But the great house also has her attics where relics from the past lie dusty and unremembered. Up beneath the rafters are the banners and medals from long forgotten wars. In the attic rooms are the flea-bitten chairs, the furniture draped in dust covers. Here are the piles and shelves of journals, magazines, and encyclopedic records of the past. Here are the antiquities, the venerable curiosities, and the secret archives. Who knows, in the attics too there may be the faded clippings of past peccadilloes or maybe there dwells an ancient aunty with wild hair, chained to the walls and wailing in the night. Does not the Catholic Church have similar attic rooms—locked to the quotidian light and only available to the cognoscenti?

And if she has her attic rooms she also has her dungeons. We had better not go there, but we know what we would find. There in the darkness lie the septic tanks and sewers of Downton Abbey. There are the sordid sins, the corruption, immorality, murder, bloodshed, and mayhem that have also shadowed the splendor, glory, and truth of the Catholic Church.

Can we extend the metaphor? We are told that the separated brethren are members of the family, but cut off from full communion. Perhaps these sects, denominations, cults, mega churches, and garage churches are all part of the extended Downton estate. In addition to the grand old mansion are the stables, the worker’s cottages, the greenhouses, the kennels for the hounds, and the outlying lands with their tenant farmers and employees of every tackle and trade. Indeed, the whole nearby village of Downton is owned by the estate and most of the villagers are tenants of Lord Grantham.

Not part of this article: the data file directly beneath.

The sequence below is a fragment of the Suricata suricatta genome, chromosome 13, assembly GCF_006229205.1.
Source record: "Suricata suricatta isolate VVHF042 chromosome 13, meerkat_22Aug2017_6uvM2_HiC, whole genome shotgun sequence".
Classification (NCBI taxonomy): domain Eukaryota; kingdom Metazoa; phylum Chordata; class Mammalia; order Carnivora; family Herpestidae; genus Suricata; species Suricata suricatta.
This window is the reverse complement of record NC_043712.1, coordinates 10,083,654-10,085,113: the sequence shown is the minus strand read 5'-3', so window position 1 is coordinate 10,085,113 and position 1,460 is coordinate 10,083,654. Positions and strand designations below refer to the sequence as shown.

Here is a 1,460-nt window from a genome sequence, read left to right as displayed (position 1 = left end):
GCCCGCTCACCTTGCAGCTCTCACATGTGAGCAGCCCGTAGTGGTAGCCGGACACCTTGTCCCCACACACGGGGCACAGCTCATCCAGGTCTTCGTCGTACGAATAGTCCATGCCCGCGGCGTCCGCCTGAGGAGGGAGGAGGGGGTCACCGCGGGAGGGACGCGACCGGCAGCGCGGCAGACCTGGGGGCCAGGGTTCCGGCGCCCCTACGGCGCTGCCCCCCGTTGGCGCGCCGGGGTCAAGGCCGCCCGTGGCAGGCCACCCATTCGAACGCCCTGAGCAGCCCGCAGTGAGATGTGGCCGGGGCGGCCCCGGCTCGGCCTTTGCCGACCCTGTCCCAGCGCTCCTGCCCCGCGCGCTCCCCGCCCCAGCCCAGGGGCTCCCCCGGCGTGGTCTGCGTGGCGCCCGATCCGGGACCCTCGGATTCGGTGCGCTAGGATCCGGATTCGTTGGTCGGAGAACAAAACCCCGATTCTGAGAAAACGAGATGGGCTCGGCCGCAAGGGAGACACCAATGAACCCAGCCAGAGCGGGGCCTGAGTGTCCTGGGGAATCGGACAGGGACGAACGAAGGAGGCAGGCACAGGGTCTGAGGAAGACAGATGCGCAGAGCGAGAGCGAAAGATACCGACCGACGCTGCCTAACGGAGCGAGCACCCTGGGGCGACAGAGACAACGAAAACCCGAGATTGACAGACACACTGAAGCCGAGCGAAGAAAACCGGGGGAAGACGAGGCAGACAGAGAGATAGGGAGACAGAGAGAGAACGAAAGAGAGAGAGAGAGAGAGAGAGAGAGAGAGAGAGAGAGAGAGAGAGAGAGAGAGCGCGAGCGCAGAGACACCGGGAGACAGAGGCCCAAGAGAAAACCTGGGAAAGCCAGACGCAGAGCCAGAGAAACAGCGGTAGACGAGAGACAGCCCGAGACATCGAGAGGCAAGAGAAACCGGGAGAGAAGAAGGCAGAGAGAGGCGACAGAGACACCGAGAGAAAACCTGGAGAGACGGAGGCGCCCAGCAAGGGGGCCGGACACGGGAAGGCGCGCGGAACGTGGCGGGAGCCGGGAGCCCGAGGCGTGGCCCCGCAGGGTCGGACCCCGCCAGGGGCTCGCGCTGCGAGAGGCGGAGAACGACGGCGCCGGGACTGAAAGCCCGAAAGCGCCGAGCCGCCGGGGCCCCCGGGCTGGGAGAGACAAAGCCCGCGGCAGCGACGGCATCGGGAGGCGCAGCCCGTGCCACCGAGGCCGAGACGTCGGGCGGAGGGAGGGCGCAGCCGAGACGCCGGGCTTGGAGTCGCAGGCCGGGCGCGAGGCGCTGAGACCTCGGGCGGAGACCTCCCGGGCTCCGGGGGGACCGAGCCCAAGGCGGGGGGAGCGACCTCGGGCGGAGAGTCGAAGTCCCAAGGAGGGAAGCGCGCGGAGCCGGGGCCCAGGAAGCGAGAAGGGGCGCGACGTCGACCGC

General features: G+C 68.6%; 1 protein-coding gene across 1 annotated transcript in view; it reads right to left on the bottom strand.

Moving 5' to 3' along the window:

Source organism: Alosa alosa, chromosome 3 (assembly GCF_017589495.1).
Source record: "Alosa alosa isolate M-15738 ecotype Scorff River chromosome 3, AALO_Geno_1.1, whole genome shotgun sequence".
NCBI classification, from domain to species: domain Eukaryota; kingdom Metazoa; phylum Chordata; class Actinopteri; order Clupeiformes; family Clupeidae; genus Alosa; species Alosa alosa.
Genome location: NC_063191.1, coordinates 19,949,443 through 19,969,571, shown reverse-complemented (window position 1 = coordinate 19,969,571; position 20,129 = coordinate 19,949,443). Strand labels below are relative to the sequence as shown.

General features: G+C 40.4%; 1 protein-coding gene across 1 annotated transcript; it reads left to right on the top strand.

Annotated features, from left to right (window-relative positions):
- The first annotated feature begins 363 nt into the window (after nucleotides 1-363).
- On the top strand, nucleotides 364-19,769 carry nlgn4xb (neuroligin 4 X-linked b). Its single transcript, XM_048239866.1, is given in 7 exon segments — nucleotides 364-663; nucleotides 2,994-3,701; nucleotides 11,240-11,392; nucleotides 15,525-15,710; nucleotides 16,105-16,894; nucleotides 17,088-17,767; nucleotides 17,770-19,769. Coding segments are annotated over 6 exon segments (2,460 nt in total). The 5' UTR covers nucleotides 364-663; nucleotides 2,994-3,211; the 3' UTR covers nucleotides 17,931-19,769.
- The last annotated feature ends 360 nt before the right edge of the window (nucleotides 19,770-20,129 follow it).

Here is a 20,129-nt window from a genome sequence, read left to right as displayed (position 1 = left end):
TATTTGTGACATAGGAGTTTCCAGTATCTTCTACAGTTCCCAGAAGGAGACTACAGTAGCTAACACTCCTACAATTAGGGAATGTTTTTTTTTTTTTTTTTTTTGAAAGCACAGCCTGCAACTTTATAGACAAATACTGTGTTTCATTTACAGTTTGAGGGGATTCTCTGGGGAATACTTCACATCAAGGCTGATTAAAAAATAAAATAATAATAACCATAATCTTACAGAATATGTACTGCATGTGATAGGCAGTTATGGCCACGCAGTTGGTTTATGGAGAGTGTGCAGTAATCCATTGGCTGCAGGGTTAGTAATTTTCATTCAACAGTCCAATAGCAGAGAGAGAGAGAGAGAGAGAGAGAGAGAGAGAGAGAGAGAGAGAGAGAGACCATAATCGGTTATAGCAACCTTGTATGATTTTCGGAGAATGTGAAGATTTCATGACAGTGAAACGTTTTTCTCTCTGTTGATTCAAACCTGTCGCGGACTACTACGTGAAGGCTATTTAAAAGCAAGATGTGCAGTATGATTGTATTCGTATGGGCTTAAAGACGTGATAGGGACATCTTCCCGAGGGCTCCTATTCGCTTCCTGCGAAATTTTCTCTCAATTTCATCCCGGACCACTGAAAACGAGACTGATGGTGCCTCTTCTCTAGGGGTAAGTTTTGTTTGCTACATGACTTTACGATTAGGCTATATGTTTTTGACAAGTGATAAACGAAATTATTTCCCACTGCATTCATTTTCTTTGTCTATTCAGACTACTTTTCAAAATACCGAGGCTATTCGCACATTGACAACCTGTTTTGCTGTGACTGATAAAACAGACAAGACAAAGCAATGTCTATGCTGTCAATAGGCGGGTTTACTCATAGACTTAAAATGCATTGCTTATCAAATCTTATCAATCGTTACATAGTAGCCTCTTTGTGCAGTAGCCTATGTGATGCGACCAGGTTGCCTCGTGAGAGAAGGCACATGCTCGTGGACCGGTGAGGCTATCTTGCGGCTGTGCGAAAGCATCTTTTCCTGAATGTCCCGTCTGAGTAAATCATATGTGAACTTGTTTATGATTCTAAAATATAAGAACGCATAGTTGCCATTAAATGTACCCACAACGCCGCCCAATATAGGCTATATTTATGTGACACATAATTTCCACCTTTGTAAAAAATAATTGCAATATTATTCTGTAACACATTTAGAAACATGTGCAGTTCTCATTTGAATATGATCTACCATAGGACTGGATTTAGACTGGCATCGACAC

Thus the separated brethren exist both independent of and yet dependent on the great estate. Likewise, all the diverse Protestant denominations are derived from the fullness of the Catholic Church. Even when they are in most hearty rebellion against what they deem the Great Whore of Babylon, and even when they deny most strenuously any allegiance, their heritage, and ancestry is still traced back to the Catholic Church.

Finally there is this poignant parallel: Everyone at Downton is aware of a loyalty to something greater than themselves. They are the heirs of a great house. They are the stewards of a legacy and the defenders of a culture older and greater than their own trivial concerns and selfish lusts. All of them are there to serve Downton Abbey. Downton Abbey is not there to serve them. They are part of a greater plan and a richer history and their own lives are fulfilled as they play their part in that greater drama.

The Imaginative Conservative applies the principle of appreciation to the discussion of culture and politics as we approach dialogue with magnanimity rather than with mere civility. Will you help us remain a refreshing oasis in the increasingly contentious arena of modern discourse? Please consider donating now.

Editor’s Note: The featured image is the Highclere Castle, the main filming location for the drama, Downton Abbey, courtesy of Creative Commons 2.0.